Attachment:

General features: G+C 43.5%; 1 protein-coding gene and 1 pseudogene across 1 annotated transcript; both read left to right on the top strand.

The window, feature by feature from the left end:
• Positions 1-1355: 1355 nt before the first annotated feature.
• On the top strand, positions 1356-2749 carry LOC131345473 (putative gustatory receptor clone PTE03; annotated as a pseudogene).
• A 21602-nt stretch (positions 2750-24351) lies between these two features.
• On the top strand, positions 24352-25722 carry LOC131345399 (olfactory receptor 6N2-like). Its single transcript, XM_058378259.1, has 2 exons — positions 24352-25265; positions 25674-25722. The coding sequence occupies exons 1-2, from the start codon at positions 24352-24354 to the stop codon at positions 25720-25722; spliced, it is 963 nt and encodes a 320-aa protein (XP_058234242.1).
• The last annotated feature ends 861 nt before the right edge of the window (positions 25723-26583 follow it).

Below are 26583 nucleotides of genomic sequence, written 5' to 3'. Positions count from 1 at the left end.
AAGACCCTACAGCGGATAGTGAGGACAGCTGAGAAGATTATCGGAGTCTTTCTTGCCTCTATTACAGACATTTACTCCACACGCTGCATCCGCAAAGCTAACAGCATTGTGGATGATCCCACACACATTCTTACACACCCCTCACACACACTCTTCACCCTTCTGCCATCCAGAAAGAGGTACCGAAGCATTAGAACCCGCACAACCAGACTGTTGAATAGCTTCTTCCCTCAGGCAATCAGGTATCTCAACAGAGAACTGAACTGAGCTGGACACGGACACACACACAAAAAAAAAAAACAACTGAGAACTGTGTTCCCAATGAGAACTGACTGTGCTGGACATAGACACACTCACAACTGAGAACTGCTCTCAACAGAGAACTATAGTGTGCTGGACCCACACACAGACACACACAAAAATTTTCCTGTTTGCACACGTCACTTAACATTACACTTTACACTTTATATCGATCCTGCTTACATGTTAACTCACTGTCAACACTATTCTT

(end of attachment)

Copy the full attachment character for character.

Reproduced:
General features: G+C 43.5%; 1 protein-coding gene and 1 pseudogene across 1 annotated transcript; both read left to right on the top strand.

The window, feature by feature from the left end:
• Positions 1-1355: 1355 nt before the first annotated feature.
• On the top strand, positions 1356-2749 carry LOC131345473 (putative gustatory receptor clone PTE03; annotated as a pseudogene).
• A 21602-nt stretch (positions 2750-24351) lies between these two features.
• On the top strand, positions 24352-25722 carry LOC131345399 (olfactory receptor 6N2-like). Its single transcript, XM_058378259.1, has 2 exons — positions 24352-25265; positions 25674-25722. The coding sequence occupies exons 1-2, from the start codon at positions 24352-24354 to the stop codon at positions 25720-25722; spliced, it is 963 nt and encodes a 320-aa protein (XP_058234242.1).
• The last annotated feature ends 861 nt before the right edge of the window (positions 25723-26583 follow it).

Below are 26583 nucleotides of genomic sequence, written 5' to 3'. Positions count from 1 at the left end.
AAGACCCTACAGCGGATAGTGAGGACAGCTGAGAAGATTATCGGAGTCTTTCTTGCCTCTATTACAGACATTTACTCCACACGCTGCATCCGCAAAGCTAACAGCATTGTGGATGATCCCACACACATTCTTACACACCCCTCACACACACTCTTCACCCTTCTGCCATCCAGAAAGAGGTACCGAAGCATTAGAACCCGCACAACCAGACTGTTGAATAGCTTCTTCCCTCAGGCAATCAGGTATCTCAACAGAGAACTGAACTGAGCTGGACACGGACACACACACAAAAAAAAAAAACAACTGAGAACTGTGTTCCCAATGAGAACTGACTGTGCTGGACATAGACACACTCACAACTGAGAACTGCTCTCAACAGAGAACTATAGTGTGCTGGACCCACACACAGACACACACAAAAATTTTCCTGTTTGCACACGTCACTTAACATTACACTTTACACTTTATATCGATCCTGCTTACATGTTAACTCACTGTCAACACTATTCTT